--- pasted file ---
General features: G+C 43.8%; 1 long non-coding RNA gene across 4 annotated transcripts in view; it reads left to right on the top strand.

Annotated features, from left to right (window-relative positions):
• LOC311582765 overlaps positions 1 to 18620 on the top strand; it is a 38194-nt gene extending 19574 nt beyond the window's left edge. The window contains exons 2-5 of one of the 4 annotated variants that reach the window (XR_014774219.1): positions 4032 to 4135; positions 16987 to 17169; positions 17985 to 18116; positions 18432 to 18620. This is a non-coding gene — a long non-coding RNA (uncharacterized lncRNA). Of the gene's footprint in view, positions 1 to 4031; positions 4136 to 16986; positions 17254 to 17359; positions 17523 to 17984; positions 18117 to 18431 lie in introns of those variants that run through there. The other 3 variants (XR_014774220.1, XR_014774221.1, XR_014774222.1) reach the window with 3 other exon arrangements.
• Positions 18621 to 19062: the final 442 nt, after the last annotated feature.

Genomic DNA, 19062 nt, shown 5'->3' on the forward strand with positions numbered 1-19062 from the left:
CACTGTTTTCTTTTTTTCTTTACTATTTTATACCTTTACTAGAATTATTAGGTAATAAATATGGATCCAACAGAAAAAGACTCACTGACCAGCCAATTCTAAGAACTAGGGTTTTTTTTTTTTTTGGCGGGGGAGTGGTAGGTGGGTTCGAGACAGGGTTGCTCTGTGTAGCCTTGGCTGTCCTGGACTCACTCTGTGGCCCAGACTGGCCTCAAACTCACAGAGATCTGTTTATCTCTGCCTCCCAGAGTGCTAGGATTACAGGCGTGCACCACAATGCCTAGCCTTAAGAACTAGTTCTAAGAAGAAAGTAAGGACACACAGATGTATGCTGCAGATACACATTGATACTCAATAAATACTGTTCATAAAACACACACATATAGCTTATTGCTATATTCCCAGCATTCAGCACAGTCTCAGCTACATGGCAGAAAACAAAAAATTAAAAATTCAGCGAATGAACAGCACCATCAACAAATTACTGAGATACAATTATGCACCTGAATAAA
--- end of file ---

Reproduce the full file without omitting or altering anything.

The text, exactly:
General features: G+C 43.8%; 1 long non-coding RNA gene across 4 annotated transcripts in view; it reads left to right on the top strand.

Annotated features, from left to right (window-relative positions):
• LOC311582765 overlaps positions 1 to 18620 on the top strand; it is a 38194-nt gene extending 19574 nt beyond the window's left edge. The window contains exons 2-5 of one of the 4 annotated variants that reach the window (XR_014774219.1): positions 4032 to 4135; positions 16987 to 17169; positions 17985 to 18116; positions 18432 to 18620. This is a non-coding gene — a long non-coding RNA (uncharacterized lncRNA). Of the gene's footprint in view, positions 1 to 4031; positions 4136 to 16986; positions 17254 to 17359; positions 17523 to 17984; positions 18117 to 18431 lie in introns of those variants that run through there. The other 3 variants (XR_014774220.1, XR_014774221.1, XR_014774222.1) reach the window with 3 other exon arrangements.
• Positions 18621 to 19062: the final 442 nt, after the last annotated feature.

Genomic DNA, 19062 nt, shown 5'->3' on the forward strand with positions numbered 1-19062 from the left:
CACTGTTTTCTTTTTTTCTTTACTATTTTATACCTTTACTAGAATTATTAGGTAATAAATATGGATCCAACAGAAAAAGACTCACTGACCAGCCAATTCTAAGAACTAGGGTTTTTTTTTTTTTTGGCGGGGGAGTGGTAGGTGGGTTCGAGACAGGGTTGCTCTGTGTAGCCTTGGCTGTCCTGGACTCACTCTGTGGCCCAGACTGGCCTCAAACTCACAGAGATCTGTTTATCTCTGCCTCCCAGAGTGCTAGGATTACAGGCGTGCACCACAATGCCTAGCCTTAAGAACTAGTTCTAAGAAGAAAGTAAGGACACACAGATGTATGCTGCAGATACACATTGATACTCAATAAATACTGTTCATAAAACACACACATATAGCTTATTGCTATATTCCCAGCATTCAGCACAGTCTCAGCTACATGGCAGAAAACAAAAAATTAAAAATTCAGCGAATGAACAGCACCATCAACAAATTACTGAGATACAATTATGCACCTGAATAAA